I think the basic drive behind graffiti is literally to "make your mark." Most graffiti is made by people who feel ignored, left out, with no access to other channels for "publishing."
I usually enjoy a funky, graffiti-splashed wall better than the conventional urban techno-clean look, myself. And I dread living in a city where anti-graffiti controls are strictly enforced, a city which will also probably ban posters, loud music, street performers and any group of people standing around on corners.
But I think that we have to address not the symptom of graffiti, but the root cause, that some people feel so alienated from their community that they must deface its walls. In some cities, certain walls are designated public, graffiti-permitted spaces; or youth groups are paid to create public murals, giving them a sense of ownership of the space so that they patrol it themselves.
The "broken window" window theory, that where one mark goes up more will follow while clean spaces are more likely to remain clean, is not regarded as universal truth. Some taggers regard newly painted space as a challenge; the more aggressive anti-graffiti forces get, the more aggressive the taggers get. Even murals created by street groups cooperating with the city have been tagged and defaced by other groups that don't feel like cooperating.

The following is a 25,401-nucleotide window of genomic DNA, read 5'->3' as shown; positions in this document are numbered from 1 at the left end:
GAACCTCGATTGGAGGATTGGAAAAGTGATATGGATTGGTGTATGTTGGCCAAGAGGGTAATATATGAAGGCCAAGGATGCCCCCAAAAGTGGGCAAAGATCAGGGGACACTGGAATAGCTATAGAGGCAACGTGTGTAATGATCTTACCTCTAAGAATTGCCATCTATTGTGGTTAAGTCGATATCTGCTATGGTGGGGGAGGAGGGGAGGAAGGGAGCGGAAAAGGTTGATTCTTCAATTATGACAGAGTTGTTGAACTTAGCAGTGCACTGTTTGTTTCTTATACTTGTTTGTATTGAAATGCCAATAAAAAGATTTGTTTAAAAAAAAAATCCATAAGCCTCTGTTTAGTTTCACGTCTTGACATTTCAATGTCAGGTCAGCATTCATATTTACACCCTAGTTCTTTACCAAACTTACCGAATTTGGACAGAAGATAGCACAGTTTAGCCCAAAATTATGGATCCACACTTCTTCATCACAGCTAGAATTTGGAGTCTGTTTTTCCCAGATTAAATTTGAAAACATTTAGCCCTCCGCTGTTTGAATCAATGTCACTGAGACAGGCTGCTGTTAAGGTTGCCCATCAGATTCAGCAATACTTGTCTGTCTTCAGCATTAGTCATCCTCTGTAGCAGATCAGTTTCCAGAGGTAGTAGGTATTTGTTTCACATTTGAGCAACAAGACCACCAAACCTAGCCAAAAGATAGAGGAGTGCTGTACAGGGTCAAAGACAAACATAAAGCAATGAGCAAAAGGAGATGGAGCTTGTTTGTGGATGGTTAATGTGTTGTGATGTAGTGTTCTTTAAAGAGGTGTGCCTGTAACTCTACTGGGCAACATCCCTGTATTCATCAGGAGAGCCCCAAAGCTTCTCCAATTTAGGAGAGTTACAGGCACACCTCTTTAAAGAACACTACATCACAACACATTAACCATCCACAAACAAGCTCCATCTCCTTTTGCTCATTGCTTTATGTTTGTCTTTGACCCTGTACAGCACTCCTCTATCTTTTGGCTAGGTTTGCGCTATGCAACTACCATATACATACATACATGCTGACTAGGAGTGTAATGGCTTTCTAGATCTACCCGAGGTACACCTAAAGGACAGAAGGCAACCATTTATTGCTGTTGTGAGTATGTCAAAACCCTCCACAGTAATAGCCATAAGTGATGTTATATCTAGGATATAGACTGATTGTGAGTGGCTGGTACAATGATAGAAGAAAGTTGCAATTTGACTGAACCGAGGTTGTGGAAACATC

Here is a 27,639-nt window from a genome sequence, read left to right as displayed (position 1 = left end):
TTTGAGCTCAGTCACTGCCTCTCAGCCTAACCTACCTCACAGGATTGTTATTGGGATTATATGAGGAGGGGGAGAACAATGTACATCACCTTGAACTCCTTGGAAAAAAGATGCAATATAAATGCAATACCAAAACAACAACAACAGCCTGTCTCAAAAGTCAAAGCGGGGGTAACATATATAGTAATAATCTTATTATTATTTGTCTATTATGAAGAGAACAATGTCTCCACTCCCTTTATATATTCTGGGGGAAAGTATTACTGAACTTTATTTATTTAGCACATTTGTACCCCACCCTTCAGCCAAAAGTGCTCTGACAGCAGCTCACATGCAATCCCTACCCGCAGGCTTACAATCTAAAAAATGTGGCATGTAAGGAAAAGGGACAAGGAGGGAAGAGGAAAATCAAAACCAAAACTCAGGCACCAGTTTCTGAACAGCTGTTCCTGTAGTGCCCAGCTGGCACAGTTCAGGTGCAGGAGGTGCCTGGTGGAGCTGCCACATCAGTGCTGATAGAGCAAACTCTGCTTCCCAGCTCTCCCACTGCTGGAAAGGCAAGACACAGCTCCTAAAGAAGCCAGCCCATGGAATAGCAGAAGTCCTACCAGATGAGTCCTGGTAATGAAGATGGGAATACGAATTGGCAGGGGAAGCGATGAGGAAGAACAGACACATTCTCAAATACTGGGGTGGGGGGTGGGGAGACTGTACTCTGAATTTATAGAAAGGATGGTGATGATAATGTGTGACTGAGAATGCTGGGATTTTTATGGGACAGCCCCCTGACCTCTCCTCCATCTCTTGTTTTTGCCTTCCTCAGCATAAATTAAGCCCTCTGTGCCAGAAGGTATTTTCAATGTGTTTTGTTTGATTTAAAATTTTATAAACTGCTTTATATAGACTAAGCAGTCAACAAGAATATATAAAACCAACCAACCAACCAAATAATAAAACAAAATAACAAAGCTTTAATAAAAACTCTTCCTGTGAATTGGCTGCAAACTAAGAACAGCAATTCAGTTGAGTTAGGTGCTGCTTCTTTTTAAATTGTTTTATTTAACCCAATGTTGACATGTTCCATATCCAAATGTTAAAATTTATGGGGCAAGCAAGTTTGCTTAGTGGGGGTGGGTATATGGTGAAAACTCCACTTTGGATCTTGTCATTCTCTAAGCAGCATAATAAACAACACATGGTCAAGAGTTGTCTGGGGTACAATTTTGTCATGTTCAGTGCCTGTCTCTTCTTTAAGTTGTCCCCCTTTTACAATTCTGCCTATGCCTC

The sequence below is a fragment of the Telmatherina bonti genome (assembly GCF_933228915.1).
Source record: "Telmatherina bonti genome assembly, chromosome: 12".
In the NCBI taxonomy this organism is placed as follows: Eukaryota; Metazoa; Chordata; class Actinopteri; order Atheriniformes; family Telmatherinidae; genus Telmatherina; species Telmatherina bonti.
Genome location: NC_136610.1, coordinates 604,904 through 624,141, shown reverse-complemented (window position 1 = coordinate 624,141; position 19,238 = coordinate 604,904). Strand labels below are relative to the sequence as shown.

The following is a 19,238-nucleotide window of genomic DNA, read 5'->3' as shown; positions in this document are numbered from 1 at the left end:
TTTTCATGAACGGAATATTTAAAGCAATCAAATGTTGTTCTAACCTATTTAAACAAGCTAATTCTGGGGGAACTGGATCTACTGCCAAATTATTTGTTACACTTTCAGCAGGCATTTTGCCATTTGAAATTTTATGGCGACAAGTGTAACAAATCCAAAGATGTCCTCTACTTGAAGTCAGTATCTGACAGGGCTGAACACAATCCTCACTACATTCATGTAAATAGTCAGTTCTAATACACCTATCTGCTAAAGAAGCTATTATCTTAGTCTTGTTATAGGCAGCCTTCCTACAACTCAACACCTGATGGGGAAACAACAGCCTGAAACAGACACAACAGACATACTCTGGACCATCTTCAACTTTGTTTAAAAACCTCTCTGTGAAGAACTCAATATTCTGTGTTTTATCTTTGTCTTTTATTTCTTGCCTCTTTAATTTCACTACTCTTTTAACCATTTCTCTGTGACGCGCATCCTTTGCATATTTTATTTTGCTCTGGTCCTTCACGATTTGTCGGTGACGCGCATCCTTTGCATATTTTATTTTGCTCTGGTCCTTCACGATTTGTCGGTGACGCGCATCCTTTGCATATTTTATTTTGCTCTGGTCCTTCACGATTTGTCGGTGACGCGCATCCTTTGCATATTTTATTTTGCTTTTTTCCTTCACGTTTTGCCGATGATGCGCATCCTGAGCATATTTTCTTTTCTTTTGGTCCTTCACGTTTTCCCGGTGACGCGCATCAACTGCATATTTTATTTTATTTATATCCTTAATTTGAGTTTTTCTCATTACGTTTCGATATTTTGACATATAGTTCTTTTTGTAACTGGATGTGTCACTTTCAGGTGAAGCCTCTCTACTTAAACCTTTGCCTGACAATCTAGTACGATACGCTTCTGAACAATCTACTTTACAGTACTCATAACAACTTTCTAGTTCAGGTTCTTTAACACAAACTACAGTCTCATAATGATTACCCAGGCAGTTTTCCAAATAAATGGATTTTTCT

There are business owners who will never be comfortable with "funky stuff" in "their" neighborhood, and certain angry and alienated people who will never feel like cooperating with the rest of a community that they feel rejected them and looks down on them. Social justice cannot satisfy everyone perfectly, but can only try to satisfy everyone equally. An increased sense that we all own our community, have equal rights in it and an equal voice in its appearance, may decrease the sense of entitlement that any one group or individual has to control what everyone else has to look at. Building that sense of community, however, is not easy in our increasingly balkanized cities.
Nothing is easy. That doesn't mean it's not worth doing. Fortunately, I see a rise of community art and writing programs getting youth and other folks on the street involved in alternative ways of self-expression. Check out StreetLife Gallery.
Write On! -- preferably on paper. :)